>   They even have mirrors on github.
>   All the URLs are linked in the documentation. I don't see how much
> easier
> I can make it.
>
>   Note that the fact that it's not as easy to submit MRs or patches as
> it is with tools like gitlab or github is intentional. I don't want to
> be dealing with an influx of context-free MRs. Instead, if people want
> to change something, I'd like *design discussions* to happen on the ML,
> between human beings, and when we've reached an agreement, I can either
> implement the change or accept a patch that I then trust will be
> correctly written. It may sound dictatorial, but I've learned that
> authoritarian maintainership is essential to keeping both a project's
> vision and its code readability.
>
>
> >- Issue tracking system
>
>   The supervision ML has been working well so far. When bigger parts
> of the project (s6-rc v1 and s6-frontend) are done, there may be a
> higher volume of issues, if only because of a higher volume of users, so
> a real BTS may become an asset more than a hindrance at some point.
> We'll cross that bridge when we get to it.
>
>
> >- CI/CD build chain (being careful not to make it too painful to use)
>
>   Would that really be useful? The current development model is sound,
> I think: the latest numbered release is stable, the latest git head
> is development. The s6 ecosystem can be built with a basic
> configure/make/make install invocation, is it really an obstacle to
> adoption?
>
>   I understand the need for CI/CD where huge projects are concerned,
> people don't have the time or resources to build these. I don't think
> the s6 ecosystem qualifies as a huge project. It won't even be "huge"
> by any reasonable metric when everything is done. It needs to be
> buildable on a potato-powered system!
>
>
> >- "idiot proof" website
> >- quick start / getting started guide
> >- easier access (better?) Documentation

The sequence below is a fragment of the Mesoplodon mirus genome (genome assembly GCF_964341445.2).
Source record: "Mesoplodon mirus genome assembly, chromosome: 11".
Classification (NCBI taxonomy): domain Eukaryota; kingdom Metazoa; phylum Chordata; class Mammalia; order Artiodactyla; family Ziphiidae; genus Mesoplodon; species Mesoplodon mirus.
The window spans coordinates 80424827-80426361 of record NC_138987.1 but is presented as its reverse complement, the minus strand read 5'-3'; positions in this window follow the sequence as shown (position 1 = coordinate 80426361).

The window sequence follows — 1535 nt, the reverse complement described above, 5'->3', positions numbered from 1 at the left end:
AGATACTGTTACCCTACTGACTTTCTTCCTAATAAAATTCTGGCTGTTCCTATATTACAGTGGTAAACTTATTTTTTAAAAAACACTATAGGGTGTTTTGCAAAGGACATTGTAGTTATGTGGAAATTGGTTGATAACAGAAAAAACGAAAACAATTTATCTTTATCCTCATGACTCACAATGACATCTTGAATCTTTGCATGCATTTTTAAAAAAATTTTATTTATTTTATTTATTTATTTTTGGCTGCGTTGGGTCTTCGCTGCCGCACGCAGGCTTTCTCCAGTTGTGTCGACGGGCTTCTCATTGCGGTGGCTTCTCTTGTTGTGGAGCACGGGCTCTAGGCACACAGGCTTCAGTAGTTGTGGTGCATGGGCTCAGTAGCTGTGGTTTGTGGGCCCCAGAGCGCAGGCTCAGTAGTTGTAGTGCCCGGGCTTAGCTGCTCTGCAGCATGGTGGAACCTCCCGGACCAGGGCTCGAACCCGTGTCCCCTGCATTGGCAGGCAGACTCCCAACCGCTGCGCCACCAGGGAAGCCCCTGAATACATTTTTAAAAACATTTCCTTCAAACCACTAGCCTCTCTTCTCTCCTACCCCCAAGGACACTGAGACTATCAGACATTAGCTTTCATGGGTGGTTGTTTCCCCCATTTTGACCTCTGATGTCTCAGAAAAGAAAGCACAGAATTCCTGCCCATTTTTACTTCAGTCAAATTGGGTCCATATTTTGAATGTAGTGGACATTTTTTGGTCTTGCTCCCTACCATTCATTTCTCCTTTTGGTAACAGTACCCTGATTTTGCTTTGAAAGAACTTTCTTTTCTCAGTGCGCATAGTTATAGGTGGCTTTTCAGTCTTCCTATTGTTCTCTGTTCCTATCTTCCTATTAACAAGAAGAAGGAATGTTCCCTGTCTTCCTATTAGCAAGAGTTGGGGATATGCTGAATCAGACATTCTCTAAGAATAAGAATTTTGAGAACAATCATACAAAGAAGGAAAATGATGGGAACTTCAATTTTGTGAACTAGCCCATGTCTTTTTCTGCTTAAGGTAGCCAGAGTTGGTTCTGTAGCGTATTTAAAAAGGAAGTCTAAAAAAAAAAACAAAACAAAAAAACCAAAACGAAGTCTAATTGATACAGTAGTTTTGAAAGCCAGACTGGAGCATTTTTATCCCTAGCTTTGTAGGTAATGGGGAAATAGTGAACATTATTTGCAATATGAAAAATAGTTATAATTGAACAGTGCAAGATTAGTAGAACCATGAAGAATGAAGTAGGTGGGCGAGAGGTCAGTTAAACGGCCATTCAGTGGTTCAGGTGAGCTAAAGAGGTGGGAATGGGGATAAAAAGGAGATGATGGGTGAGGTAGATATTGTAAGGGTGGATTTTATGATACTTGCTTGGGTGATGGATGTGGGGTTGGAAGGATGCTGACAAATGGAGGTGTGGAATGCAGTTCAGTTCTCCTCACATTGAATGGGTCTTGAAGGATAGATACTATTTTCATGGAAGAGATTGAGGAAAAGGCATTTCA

>
>   I file these three under the same entry, which is: the need for
> community tutorials. And I agree: the s6 documentation is more of a
> reference manual, it's good for people who already know how it all works
> but has a very steep learning curve, and beginner-to-intermediate
> tutorials are severely lacking. If the community could find the time
> to write these, it would be a huge help. Several people, myself
> included,
> have been asking for them for years. (For obvious reasons, I can't be
> the one writing them.)
>
>   Turns out it's easier to point out a need than to fulfill it.
>
>   It's the exact same thing as the s6 man pages. People can whine and
> bitch
> and moan for ages saying that some work needs to be done, but when
> asked whether they'll do it, suddenly the room is deathly silent.
> For the man pages, one person eventually stepped up and did the work[4]
> and I'm forever grateful to them; I have no doubt that the same will
> happen with tutorials at some point, but when? Who knows.
>
>
> [1]: https://skarnet.org/software/s6-rc/why.html
> [2]: https://skarnet.com/projects/service-manager.html
> [3]: https://git.skarnet.org/cgi-bin/cgit.cgi/
> [4]: https://github.com/flexibeast/s6-man-pages
>
> --
>   Laurent
>
>
Received on Fri Aug 05 2022 - 23:28:20 CEST